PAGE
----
Home

Ask The Pros
Pregnancy Photos
Pregnancy Calendar
Birth Plans
Birth Stories
Bookstore
Boy or Girl
Cesareans
Chat Room
Complications
Doulas
Educators
Episiotomy
FAQs
Feeding Baby
Fertility
Finding a Class
Health
Interactive
Labor
Message Board
Monitoring
Newborns
Newsletter
Postcards
Postpartum
Pregnancy
Reviews/Awards
Search
VBAC
Week by Week
Who We Are

How to Avoid an Unnecessary Cesarean


The Public Citizen Health Research Group in Washington, D.C. has estimated that half of the nearly one million cesarean sections done every year in the United States are medically unnecessary. That is, with more appropriate care during pregnancy, labor and delivery, half of the cesareans could be avoided. Clearly there are times when cesareans are very necessary. However, cesarean delivery presents increased risks to both mothers and babies, and if those risks can be avoided, both mothers and babies will benefit. The following suggestions are things you can do to help avoid an unnecessary cesarean. By preparing throughly, you can help insure that your birth experience is as healthy and positive as possible.


Before Labor

  • Read and educate yourself. Attend classes, groups and workshops inside and outside of the hospital environment.
  • Research and prepare a birth plan. Submit copies to your hospital or birth facility, doctor or midwife, and labor support persons.
  • Interview more than one care provider. Ask key questions, see what their responses are and how your probing influences their attitudes. Are they defensive or pleased by your interest?
  • Ask your care provider if there is a set time limit for labor and second stage pushing. See what he/she feels can interfere with the normal process of labor.
  • Tour more than one birth facility, note their differences, and ask about their cesarean rate, VBAC (Vaginal Birth After Cesarean) protocol, etc. Become aware of your rights as a pregnant woman.
  • Find a labor support person. Interview more than one, look for someone who has attended several births and has background experience with normal, non-interventive birth. A recent medical journal article showed that female labor support can significantly reduce the need for a cesarean.
  • Help ensure a healthy baby and mother by eating a well-balanced diet. Eating foods rich in protein, vitamins and minerals can prevent complications in pregnancy, labor and delivery. Salt restriction is not recommended during pregnancy. Salt food to taste.
  • If your baby is breech, ask your care provider about "tilt-position" exercises, external version (turning the baby) and vaginal breech delivery. You may want a second opinion.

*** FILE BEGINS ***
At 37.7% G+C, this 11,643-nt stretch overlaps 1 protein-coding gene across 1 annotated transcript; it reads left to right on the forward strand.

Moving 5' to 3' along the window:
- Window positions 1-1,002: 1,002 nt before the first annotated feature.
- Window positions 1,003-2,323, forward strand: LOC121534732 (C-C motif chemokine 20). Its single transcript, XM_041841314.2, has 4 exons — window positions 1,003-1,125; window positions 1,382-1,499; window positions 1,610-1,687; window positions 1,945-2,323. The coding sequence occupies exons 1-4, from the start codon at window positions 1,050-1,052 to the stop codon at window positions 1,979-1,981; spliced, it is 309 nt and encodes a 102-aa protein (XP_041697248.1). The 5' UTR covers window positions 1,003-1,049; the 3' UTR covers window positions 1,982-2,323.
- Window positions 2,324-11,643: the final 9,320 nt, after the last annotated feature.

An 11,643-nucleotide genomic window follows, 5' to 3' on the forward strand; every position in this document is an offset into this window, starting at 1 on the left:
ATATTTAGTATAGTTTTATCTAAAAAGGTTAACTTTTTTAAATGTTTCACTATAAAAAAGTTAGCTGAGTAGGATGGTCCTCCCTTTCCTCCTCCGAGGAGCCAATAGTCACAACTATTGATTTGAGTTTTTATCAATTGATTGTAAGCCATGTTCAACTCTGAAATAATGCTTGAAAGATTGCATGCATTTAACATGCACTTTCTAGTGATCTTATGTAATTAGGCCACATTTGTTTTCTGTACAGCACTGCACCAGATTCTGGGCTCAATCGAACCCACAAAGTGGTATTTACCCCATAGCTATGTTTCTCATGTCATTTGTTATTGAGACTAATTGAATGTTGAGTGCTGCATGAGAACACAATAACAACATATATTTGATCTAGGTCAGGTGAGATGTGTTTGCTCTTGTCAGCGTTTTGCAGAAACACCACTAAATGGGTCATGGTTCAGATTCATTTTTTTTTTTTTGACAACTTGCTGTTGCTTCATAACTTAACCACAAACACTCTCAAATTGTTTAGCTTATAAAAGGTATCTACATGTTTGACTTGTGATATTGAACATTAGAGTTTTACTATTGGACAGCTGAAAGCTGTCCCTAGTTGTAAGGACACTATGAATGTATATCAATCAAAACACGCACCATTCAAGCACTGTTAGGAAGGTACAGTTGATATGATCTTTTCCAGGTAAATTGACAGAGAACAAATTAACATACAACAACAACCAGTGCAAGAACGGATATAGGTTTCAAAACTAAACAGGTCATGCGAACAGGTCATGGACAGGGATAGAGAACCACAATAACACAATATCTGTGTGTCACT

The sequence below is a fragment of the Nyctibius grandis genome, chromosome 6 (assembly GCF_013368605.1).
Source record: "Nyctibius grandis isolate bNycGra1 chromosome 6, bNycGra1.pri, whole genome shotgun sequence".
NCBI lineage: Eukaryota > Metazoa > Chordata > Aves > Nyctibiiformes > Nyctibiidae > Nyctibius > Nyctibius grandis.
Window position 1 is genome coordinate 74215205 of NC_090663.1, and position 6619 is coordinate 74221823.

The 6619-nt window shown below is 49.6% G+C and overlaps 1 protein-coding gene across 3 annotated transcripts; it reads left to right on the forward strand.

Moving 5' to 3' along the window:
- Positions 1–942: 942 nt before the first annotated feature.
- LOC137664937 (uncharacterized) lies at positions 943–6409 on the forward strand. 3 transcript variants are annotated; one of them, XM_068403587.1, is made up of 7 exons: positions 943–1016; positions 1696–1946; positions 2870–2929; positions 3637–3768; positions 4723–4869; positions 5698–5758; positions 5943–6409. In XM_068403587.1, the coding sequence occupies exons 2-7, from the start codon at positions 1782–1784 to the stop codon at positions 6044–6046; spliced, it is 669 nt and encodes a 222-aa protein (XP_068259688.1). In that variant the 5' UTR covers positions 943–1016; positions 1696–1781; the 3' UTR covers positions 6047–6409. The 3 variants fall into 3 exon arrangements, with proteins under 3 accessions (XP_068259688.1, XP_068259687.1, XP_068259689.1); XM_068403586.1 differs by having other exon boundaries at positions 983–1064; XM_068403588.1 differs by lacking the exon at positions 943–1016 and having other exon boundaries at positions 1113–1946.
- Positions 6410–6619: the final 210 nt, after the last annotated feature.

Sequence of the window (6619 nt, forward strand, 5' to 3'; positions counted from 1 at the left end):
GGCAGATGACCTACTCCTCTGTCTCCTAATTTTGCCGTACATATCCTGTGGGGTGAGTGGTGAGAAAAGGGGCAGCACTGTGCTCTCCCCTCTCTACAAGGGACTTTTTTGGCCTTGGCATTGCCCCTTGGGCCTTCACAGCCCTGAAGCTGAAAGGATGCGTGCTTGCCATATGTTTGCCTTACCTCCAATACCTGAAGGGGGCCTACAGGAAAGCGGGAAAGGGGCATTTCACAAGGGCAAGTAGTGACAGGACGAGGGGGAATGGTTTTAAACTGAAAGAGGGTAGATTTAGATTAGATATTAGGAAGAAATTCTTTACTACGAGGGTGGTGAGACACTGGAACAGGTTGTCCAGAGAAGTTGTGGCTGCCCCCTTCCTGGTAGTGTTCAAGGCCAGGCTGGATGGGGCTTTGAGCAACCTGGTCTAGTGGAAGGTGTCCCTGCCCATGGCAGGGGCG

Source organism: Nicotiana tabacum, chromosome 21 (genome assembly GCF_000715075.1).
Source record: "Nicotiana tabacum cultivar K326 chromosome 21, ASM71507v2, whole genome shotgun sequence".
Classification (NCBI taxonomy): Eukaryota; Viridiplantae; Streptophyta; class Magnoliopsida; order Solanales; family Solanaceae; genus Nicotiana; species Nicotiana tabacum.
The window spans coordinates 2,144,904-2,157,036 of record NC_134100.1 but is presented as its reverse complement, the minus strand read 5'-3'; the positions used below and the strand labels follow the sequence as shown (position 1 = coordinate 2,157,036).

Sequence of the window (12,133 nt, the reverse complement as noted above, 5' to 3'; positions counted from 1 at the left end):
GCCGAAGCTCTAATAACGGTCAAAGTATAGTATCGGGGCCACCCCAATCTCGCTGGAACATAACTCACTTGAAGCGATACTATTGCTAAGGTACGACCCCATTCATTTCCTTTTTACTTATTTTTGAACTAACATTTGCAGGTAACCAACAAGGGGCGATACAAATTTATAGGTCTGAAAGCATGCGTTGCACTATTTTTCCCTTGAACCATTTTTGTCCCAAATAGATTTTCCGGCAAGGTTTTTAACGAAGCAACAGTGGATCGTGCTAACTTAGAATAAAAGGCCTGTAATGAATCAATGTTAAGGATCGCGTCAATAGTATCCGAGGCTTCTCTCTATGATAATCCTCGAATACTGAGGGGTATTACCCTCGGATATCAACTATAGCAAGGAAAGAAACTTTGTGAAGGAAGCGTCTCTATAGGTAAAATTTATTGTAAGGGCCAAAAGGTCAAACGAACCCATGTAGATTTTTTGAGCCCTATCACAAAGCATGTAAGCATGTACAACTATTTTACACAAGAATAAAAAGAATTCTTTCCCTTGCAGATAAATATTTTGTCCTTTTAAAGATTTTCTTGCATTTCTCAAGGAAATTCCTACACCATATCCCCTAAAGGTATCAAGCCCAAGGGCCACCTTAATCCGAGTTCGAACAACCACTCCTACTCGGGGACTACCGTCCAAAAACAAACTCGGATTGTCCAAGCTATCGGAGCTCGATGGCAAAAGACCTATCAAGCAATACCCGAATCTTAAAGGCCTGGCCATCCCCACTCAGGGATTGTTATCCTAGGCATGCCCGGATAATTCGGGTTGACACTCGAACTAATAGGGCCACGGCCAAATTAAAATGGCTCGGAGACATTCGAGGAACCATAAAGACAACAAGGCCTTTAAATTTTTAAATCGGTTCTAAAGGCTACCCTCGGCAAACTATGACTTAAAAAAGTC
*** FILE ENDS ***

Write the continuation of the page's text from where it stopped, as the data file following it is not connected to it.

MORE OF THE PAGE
• If you have had a prior cesarean, seriously consider and explore the option of VBAC. According to the October 1988 VBAC guidelines from the American College of Obstetricians and Gynecologists, VBAC is safer in most cases than a scheduled repeat cesarean and up to 80% of women with prior cesarean sections can go on to deliver their subsequent babies vaginally.

During Labor

  • Stay at home as long as possible. Walk and change positions frequently. Labor in the position most comfortable for you. Remember, squatting can help. Do not labor or birth flat on your back as the weight of your baby on the vena cava (a major blood vessel in the mother's abdomen) can decrease the blood supply and oxygen to your baby.
  • Continue to eat and drink lightly, especially during early labor. The uterus is a muscle, and like all muscles, it must be nourished to work effectively.
  • Avoid pitocin augmentation for a slow labor. If your labor is progressing slowly, you may want to try nipple stimulation. Nipple stimulation and loving caresses may also get your labor going when you are past your due date. Remember, delivering past your due date and/or a slow labor may be normal for you.
  • If your bag of water breaks, don't let anyone do a vaginal examination (to avoid the risk of infection), unless medically indicated for a specific reason. Discuss with your care provider about how to monitor for signs of infection.
  • Recent studies have shown that the routine use of continual electronic fetal monitoring contributes to an increase in cesareans without related improvements in fetal outcome. Request the use of a fetoscope or perhaps just an initial monitoring strip upon admission to your birthing facility.
  • Epidurals and other anesthesia can slow down labor and can cause complications for the mother and baby. If you do have an epidural and are having trouble pushing effectively, let the epidural wear off and then resume pushing.
  • Do not arrive at the hospital too early. If you are still in the early stages of labor when you get to the birthing facility, instead of being admitted, walk around the hospital or go home and rest.
  • Find out the risks and benefits of routine and emergency procedures before you are faced with them. When faced with any procedure, find out why it is being used in your case, what are the short and long term effects on your baby, and what are your other options.
  • Remember, nothing is absolute. If you have doubts, trust your instincts. Do not be afraid to assert yourself. Accept responsibility for your requests and decisions.

Copyright© 1992, International Cesarean Awareness Network